Read the Whitepaper
Businesses have annual reports, politicians have tax returns (most of the time), and cryptocurrencies have the whitepaper. Every cryptocurrency or token released will have a whitepaper; it’s almost ceremonial. Popularised by Satoshi Nakamoto’s original whitepaper, the concept caught on because it’s an easy way to get a little technical and showcase the true benefits of the platform. Bitcoin’s whitepaper was a simple. elegant, 9 page masterpiece. What enamoured people about it was, in a few pages that almost anybody could understand, Satoshi created and outlined a technology that would change the world.
Not every cryptocurrency you find will have a whitepaper like Satoshi’s. Some stay true to form, like the similarly elegant 8 page RaiBlocks whitepaper. Some are simplified for consumers, while some are just plain copied from other cryptos. A whitepaper can tell you a lot about the project roadmap and how innovative the actual technology of the product is. If the whitepaper beats around the bush and doesn’t contain many details about the tech itself, it’s safe to say that they’re avoiding something, so it’s best to be wary.
Here’s some whitepapers to get you started:
Understand the Market Cap
The market capitalisation of a coin is the price of the cryptocurrency multiplied by its circulating supply. The circulating supply is the amount of times in people’s hands at the time. The total supply is the total possible supply it could ever be. Bitcoin for example, has a total or max supply of 21,000,000 BTC, though the circulating supply right now is around 17,000,000 BTC. The max supply will only be reached some time in the 22nd century. These variables are different for different coins.
- Ripple has a circulating supply of 38 billion tokens, with a total supply slightly under 100 billion (due to Ripple’s token burn). However, much of Ripple’s tokens lie with founders and associated institutions, so the actual available supply in the market needs to be considered.
- Kin, a project by messaging app Kik, has a circulating supply of a whopping 756 billion, with a total supply of 1 trillion coins. This means that each Kin’s price is in the order of $0.0007 USD.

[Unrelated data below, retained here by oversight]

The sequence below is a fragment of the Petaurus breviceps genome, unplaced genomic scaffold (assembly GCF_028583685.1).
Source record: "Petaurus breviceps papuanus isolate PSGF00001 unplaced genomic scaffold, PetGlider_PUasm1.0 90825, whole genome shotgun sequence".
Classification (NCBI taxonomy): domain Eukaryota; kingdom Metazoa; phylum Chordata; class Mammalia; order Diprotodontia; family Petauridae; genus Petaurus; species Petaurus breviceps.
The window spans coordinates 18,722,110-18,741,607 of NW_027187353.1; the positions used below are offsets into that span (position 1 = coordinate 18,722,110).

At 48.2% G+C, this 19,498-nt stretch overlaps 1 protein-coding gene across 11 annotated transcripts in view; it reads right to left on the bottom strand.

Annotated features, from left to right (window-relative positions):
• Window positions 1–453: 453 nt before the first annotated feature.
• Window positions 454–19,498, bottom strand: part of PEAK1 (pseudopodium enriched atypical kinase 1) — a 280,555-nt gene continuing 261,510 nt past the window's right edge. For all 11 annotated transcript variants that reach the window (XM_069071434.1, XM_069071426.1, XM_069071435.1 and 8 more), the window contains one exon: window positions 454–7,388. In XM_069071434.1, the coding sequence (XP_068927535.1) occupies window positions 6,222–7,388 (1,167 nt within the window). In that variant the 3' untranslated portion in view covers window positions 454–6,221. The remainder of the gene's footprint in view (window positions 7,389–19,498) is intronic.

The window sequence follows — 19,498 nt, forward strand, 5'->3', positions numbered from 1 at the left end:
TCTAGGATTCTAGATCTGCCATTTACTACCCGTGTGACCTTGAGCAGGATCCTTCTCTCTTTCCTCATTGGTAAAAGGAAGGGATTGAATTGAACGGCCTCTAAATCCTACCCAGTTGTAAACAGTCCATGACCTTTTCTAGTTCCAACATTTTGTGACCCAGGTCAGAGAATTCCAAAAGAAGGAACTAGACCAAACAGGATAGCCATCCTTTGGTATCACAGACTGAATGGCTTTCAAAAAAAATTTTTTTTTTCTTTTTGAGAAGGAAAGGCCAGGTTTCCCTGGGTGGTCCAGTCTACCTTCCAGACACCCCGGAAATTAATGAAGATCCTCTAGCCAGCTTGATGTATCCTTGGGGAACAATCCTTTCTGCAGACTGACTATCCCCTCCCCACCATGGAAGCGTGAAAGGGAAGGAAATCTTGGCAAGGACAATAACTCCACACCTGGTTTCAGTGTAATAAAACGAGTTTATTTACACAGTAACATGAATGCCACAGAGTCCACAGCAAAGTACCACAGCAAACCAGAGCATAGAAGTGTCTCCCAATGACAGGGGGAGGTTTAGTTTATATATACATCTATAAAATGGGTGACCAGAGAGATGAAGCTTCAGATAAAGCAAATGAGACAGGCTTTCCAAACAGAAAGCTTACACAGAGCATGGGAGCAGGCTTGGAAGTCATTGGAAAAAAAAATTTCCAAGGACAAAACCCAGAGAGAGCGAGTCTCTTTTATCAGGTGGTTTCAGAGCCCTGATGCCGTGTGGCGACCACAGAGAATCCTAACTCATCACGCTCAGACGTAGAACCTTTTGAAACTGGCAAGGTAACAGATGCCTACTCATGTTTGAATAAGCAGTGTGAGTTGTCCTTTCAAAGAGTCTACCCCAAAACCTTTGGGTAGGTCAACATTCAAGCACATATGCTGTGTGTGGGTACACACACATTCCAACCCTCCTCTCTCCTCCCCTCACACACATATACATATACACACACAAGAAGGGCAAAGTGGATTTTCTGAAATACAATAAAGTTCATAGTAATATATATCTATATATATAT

When considering cryptocurrencies, it’s not the price of the coin that matters, but the market cap. A coin like Ripple might seem orders of magnitude cheaper than Bitcoin, but since there are so many more Ripple tokens in the market than Bitcoin (38 billion vs 17 million), their market caps are in the same order of magnitude (hundreds of billions).
The market cap of a coin is similar to the public float of a company when measuring the value of its stock, since it’s based on circulating supply and not total supply.
Figure Out How to Store Your Cryptocurrency Before Buying
If you’re not day trading, it’s best to take your hard earned cryptocurrencies out of an exchange like Coinbase or Binance and keep it with yourself in a wallet. In an exchange, you don’t truly own your cryptocurrency – the exchange does. If the entire operation shuts down, you could lose all your coins. Most people set up desktop or hardware wallets and store their coins safely and securely. In 2014, when Mt. Gox shut down, thousands of people lost millions of dollars worth of Bitcoin and there was nothing anyone could do about it. The Bitcoins on Mt. Gox were lost.
The thing is, each cryptocurrency is unique, and will have a different process for transferring funds. A Bitcoin wallet and Ethereum wallet address will have different fundamentals and will require you to use it differently.
Cryptocurrencies and ways to store them:
- Bitcoin: Electrum, Mycelium, or Bitcoin Core.
- Ethereum: MyEtherWallet
- You can use the Ledger Nano S hardware wallet or Jaxx.io client for most popular cryptocurrencies.
Always Look at Transaction Fees
Most cryptocurrencies have a transaction fee, as well as an exchange fee if you’re trading on exchanges. The transaction fee is usually paid to the miners or bookkeepers of the network while the exchange fee is a cut (usually 0.1% to 0.2%) that the exchange takes on every trade you make. Some cryptocurrencies don’t have any transaction fees. Popular cryptocurrencies without transaction fees are RaiBlocks, NEO (for now), IOTA, and Byteball.
The important thing about transaction fees is they are dynamic and keep changing a lot. Bitcoin is suffering from ultra high transaction fees right now because so many people are using it, leading to network congestion. This means that one day your minimum recommended fee could be 700 sats/Byte or 150 sats/Byte. That’s the difference between a $30 and $2 fee, and it can fluctuate wildly.
Check the latest transaction fees at
If you put in low fees, your transaction might not be processed in the blockchain for several hours or even days. You also shouldn’t over pay for no reason. So before sending any transaction you should check the latest recommended transaction fees. This isn’t just true for Bitcoin or Ethereum, but for every cryptocurrency that requires fees.
Get Familiar With Crypto Terminology
- Shilling: The act of covertly advertising something for your own benefit. For example, going to a public forum like the /r/cryptocurrency subreddit and adding saying “X Coin is the next moon! People not buying this at $0.1 are obviously idiots.” That’s a shill.
- Mooning/Going to the moon: When a coin jumps up in price, it’s “mooning” aka going to the moon. This refers to the drastic increases in price charts.
- Bag holders: People whose coins aren’t doing so well. They bought their “bags” of coins but are now looking to sell, except they can’t, because no one wants to buy their bags.